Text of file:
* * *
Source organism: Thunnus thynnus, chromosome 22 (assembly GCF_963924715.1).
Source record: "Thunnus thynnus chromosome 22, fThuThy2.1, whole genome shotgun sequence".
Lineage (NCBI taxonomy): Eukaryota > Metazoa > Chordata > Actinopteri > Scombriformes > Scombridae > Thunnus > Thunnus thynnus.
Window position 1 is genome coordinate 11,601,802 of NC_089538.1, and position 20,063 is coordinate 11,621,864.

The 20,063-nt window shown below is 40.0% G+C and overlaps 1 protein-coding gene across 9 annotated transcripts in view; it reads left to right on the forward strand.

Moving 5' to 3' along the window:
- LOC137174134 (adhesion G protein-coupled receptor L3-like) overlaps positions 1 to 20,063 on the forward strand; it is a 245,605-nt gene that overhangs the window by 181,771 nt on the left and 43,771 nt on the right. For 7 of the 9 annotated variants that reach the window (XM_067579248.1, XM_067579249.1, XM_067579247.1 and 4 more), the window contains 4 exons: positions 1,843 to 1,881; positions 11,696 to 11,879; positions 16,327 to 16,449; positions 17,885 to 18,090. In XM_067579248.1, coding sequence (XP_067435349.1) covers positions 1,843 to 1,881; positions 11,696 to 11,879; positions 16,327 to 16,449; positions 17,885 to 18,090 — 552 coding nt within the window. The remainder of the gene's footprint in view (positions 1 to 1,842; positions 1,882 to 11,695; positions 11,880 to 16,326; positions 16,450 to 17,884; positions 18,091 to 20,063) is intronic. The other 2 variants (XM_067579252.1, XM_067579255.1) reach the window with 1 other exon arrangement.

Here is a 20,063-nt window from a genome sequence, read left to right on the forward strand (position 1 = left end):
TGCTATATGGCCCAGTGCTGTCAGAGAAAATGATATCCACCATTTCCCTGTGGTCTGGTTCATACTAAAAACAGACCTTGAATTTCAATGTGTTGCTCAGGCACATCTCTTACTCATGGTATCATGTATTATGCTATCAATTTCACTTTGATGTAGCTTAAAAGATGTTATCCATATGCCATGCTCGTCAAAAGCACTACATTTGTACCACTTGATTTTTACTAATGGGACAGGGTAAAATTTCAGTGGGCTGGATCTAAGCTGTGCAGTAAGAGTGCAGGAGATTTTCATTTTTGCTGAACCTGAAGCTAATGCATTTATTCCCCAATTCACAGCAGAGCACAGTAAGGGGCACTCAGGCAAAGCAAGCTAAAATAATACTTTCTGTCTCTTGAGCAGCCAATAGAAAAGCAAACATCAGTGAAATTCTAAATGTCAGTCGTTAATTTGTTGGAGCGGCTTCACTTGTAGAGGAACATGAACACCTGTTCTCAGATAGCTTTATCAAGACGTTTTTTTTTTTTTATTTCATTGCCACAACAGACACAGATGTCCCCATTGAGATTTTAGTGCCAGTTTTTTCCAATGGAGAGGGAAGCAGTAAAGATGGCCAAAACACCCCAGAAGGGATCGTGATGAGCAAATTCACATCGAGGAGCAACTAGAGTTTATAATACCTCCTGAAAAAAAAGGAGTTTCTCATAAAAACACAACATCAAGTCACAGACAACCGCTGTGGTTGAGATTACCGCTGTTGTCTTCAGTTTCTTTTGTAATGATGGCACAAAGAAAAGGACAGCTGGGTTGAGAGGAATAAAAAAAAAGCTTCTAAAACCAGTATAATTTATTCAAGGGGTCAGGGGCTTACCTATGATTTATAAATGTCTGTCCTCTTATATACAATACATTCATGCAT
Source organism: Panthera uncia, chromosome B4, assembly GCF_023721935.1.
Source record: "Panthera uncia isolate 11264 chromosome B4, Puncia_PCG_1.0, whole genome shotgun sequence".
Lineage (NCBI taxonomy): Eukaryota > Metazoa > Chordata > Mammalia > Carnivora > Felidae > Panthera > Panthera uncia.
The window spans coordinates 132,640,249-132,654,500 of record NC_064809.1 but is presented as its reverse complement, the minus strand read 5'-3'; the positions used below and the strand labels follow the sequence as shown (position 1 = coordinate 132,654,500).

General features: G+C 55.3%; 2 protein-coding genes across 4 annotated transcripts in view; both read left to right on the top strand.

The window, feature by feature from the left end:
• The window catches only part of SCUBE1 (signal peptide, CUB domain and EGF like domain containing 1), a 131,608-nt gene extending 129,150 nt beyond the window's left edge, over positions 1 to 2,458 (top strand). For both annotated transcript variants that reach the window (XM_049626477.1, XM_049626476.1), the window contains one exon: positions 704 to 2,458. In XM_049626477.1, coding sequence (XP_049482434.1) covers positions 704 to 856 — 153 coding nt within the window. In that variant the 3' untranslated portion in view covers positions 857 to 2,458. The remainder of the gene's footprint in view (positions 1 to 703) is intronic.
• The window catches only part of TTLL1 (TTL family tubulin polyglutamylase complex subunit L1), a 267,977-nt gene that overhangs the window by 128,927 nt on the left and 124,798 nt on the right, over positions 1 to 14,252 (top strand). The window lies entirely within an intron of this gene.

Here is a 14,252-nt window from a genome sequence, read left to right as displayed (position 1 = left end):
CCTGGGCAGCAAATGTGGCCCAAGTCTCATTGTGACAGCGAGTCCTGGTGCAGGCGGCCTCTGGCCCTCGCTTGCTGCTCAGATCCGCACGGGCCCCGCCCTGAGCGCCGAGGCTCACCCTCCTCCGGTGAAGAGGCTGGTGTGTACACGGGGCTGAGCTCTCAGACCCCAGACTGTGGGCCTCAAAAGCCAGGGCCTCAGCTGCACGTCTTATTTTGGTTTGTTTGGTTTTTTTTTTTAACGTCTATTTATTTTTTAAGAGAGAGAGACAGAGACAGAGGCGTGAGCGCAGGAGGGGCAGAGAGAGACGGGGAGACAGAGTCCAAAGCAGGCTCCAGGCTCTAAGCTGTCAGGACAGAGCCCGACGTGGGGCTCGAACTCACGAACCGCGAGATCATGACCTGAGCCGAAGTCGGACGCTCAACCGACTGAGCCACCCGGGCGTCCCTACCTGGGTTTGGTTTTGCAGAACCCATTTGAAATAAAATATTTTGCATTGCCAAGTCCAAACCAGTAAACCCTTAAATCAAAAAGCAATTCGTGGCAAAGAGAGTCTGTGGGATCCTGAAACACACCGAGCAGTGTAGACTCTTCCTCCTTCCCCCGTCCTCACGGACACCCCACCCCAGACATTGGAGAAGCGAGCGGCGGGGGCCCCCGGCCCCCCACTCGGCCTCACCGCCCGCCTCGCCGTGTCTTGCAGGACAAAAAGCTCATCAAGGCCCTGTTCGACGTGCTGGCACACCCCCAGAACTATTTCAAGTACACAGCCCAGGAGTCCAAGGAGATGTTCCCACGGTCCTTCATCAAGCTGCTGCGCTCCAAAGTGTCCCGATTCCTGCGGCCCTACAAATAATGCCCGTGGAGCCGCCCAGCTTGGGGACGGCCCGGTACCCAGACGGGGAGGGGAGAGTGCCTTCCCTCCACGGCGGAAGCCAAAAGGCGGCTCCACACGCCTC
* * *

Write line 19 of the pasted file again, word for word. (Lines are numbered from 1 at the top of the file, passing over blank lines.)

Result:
CCTGGGCAGCAAATGTGGCCCAAGTCTCATTGTGACAGCGAGTCCTGGTGCAGGCGGCCTCTGGCCCTCGCTTGCTGCTCAGATCCGCACGGGCCCCGCCCTGAGCGCCGAGGCTCACCCTCCTCCGGTGAAGAGGCTGGTGTGTACACGGGGCTGAGCTCTCAGACCCCAGACTGTGGGCCTCAAAAGCCAGGGCCTCAGCTGCACGTCTTATTTTGGTTTGTTTGGTTTTTTTTTTTAACGTCTATTTATTTTTTAAGAGAGAGAGACAGAGACAGAGGCGTGAGCGCAGGAGGGGCAGAGAGAGACGGGGAGACAGAGTCCAAAGCAGGCTCCAGGCTCTAAGCTGTCAGGACAGAGCCCGACGTGGGGCTCGAACTCACGAACCGCGAGATCATGACCTGAGCCGAAGTCGGACGCTCAACCGACTGAGCCACCCGGGCGTCCCTACCTGGGTTTGGTTTTGCAGAACCCATTTGAAATAAAATATTTTGCATTGCCAAGTCCAAACCAGTAAACCCTTAAATCAAAAAGCAATTCGTGGCAAAGAGAGTCTGTGGGATCCTGAAACACACCGAGCAGTGTAGACTCTTCCTCCTTCCCCCGTCCTCACGGACACCCCACCCCAGACATTGGAGAAGCGAGCGGCGGGGGCCCCCGGCCCCCCACTCGGCCTCACCGCCCGCCTCGCCGTGTCTTGCAGGACAAAAAGCTCATCAAGGCCCTGTTCGACGTGCTGGCACACCCCCAGAACTATTTCAAGTACACAGCCCAGGAGTCCAAGGAGATGTTCCCACGGTCCTTCATCAAGCTGCTGCGCTCCAAAGTGTCCCGATTCCTGCGGCCCTACAAATAATGCCCGTGGAGCCGCCCAGCTTGGGGACGGCCCGGTACCCAGACGGGGAGGGGAGAGTGCCTTCCCTCCACGGCGGAAGCCAAAAGGCGGCTCCACACGCCTC